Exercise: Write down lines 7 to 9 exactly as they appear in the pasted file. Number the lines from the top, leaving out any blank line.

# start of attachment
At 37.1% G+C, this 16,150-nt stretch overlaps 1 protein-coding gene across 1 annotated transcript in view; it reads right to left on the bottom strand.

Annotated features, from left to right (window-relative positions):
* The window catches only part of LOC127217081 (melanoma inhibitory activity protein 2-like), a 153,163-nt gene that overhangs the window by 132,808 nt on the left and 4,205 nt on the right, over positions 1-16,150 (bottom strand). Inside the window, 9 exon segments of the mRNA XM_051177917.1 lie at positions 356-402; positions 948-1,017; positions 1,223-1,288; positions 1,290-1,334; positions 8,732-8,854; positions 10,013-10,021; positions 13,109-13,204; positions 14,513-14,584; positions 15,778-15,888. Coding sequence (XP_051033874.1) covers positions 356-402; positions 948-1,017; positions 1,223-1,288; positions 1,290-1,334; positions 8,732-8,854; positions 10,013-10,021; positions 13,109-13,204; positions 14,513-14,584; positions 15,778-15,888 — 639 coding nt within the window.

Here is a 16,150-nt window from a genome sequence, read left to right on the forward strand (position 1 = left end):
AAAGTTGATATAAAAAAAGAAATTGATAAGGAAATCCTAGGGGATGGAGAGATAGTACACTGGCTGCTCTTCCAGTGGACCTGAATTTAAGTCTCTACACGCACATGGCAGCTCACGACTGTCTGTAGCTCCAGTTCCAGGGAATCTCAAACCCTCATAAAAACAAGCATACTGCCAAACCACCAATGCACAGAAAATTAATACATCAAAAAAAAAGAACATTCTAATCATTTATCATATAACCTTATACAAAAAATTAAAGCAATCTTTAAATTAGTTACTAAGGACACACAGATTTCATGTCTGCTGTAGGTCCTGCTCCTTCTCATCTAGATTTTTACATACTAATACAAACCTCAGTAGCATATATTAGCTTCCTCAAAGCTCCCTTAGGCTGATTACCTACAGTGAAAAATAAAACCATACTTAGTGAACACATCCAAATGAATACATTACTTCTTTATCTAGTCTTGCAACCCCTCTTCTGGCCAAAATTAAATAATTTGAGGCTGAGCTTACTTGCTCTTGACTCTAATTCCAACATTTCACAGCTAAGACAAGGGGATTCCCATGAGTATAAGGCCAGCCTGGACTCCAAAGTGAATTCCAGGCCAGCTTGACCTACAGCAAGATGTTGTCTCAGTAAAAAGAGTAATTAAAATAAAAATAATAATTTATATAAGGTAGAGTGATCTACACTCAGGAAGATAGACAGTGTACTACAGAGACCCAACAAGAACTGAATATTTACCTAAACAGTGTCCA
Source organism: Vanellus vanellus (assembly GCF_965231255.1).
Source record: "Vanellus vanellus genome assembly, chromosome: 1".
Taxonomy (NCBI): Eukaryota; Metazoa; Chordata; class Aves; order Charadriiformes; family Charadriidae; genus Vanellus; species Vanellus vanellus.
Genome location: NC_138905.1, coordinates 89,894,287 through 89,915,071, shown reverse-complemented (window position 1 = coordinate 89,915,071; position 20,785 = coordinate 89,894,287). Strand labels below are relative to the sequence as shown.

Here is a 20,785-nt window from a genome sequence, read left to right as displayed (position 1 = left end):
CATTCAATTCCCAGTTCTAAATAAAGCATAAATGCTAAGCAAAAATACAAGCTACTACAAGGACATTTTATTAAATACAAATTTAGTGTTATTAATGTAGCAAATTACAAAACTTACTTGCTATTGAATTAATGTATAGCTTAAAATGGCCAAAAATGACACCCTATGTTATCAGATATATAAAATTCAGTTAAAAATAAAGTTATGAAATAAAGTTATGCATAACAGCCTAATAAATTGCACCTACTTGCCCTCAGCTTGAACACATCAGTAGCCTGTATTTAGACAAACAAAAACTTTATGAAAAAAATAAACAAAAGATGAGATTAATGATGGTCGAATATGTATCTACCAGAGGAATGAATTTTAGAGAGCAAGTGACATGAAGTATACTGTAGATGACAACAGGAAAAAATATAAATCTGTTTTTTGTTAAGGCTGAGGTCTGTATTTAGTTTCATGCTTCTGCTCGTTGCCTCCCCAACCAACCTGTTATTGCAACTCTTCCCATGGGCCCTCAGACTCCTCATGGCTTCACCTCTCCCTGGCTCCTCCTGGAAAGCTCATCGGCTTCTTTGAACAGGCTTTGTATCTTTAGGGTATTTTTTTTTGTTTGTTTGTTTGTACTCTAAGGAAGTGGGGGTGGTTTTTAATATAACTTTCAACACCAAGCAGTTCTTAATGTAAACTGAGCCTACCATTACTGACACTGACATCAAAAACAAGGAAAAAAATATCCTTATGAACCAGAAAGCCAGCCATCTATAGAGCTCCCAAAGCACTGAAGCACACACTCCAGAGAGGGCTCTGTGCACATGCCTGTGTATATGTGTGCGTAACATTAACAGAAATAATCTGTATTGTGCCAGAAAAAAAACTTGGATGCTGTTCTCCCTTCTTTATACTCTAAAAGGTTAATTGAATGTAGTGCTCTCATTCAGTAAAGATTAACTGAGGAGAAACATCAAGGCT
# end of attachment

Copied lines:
Source record: "Vanellus vanellus genome assembly, chromosome: 1".
Taxonomy (NCBI): Eukaryota; Metazoa; Chordata; class Aves; order Charadriiformes; family Charadriidae; genus Vanellus; species Vanellus vanellus.
Genome location: NC_138905.1, coordinates 89,894,287 through 89,915,071, shown reverse-complemented (window position 1 = coordinate 89,915,071; position 20,785 = coordinate 89,894,287). Strand labels below are relative to the sequence as shown.